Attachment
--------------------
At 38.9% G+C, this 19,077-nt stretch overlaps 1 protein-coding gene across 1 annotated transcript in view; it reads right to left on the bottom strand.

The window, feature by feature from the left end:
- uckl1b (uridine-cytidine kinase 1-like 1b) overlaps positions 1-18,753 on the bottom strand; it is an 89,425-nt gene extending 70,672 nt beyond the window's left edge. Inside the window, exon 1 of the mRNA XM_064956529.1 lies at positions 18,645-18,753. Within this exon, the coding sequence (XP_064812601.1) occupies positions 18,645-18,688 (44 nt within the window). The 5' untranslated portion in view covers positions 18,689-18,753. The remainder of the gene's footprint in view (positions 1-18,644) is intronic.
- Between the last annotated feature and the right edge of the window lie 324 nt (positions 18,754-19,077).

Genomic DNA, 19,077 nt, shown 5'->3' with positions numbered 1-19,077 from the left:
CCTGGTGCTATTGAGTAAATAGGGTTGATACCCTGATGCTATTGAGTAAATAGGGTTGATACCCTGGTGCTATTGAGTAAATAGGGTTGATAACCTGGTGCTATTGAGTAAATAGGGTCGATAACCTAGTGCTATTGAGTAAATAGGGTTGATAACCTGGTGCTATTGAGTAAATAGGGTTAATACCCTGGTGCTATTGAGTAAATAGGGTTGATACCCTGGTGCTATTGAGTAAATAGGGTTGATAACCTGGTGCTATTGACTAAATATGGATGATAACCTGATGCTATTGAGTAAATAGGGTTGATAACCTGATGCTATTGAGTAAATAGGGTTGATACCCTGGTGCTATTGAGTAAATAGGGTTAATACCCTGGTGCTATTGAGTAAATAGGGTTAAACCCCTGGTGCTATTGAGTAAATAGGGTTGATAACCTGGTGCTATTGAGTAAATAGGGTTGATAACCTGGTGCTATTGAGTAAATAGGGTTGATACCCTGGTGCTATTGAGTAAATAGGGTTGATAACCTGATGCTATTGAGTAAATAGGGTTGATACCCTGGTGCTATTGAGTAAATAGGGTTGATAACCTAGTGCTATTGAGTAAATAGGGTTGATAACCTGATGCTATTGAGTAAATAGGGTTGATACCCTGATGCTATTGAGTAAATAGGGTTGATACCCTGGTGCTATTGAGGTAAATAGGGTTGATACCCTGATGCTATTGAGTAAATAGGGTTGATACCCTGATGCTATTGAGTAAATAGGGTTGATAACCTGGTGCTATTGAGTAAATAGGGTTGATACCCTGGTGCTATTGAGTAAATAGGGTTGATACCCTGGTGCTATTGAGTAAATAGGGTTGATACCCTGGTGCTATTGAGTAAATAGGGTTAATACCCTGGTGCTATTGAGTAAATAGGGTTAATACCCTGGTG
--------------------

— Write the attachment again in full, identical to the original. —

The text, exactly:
At 38.9% G+C, this 19,077-nt stretch overlaps 1 protein-coding gene across 1 annotated transcript in view; it reads right to left on the bottom strand.

The window, feature by feature from the left end:
- uckl1b (uridine-cytidine kinase 1-like 1b) overlaps positions 1-18,753 on the bottom strand; it is an 89,425-nt gene extending 70,672 nt beyond the window's left edge. Inside the window, exon 1 of the mRNA XM_064956529.1 lies at positions 18,645-18,753. Within this exon, the coding sequence (XP_064812601.1) occupies positions 18,645-18,688 (44 nt within the window). The 5' untranslated portion in view covers positions 18,689-18,753. The remainder of the gene's footprint in view (positions 1-18,644) is intronic.
- Between the last annotated feature and the right edge of the window lie 324 nt (positions 18,754-19,077).

Genomic DNA, 19,077 nt, shown 5'->3' with positions numbered 1-19,077 from the left:
CCTGGTGCTATTGAGTAAATAGGGTTGATACCCTGATGCTATTGAGTAAATAGGGTTGATACCCTGGTGCTATTGAGTAAATAGGGTTGATAACCTGGTGCTATTGAGTAAATAGGGTCGATAACCTAGTGCTATTGAGTAAATAGGGTTGATAACCTGGTGCTATTGAGTAAATAGGGTTAATACCCTGGTGCTATTGAGTAAATAGGGTTGATACCCTGGTGCTATTGAGTAAATAGGGTTGATAACCTGGTGCTATTGACTAAATATGGATGATAACCTGATGCTATTGAGTAAATAGGGTTGATAACCTGATGCTATTGAGTAAATAGGGTTGATACCCTGGTGCTATTGAGTAAATAGGGTTAATACCCTGGTGCTATTGAGTAAATAGGGTTAAACCCCTGGTGCTATTGAGTAAATAGGGTTGATAACCTGGTGCTATTGAGTAAATAGGGTTGATAACCTGGTGCTATTGAGTAAATAGGGTTGATACCCTGGTGCTATTGAGTAAATAGGGTTGATAACCTGATGCTATTGAGTAAATAGGGTTGATACCCTGGTGCTATTGAGTAAATAGGGTTGATAACCTAGTGCTATTGAGTAAATAGGGTTGATAACCTGATGCTATTGAGTAAATAGGGTTGATACCCTGATGCTATTGAGTAAATAGGGTTGATACCCTGGTGCTATTGAGGTAAATAGGGTTGATACCCTGATGCTATTGAGTAAATAGGGTTGATACCCTGATGCTATTGAGTAAATAGGGTTGATAACCTGGTGCTATTGAGTAAATAGGGTTGATACCCTGGTGCTATTGAGTAAATAGGGTTGATACCCTGGTGCTATTGAGTAAATAGGGTTGATACCCTGGTGCTATTGAGTAAATAGGGTTAATACCCTGGTGCTATTGAGTAAATAGGGTTAATACCCTGGTG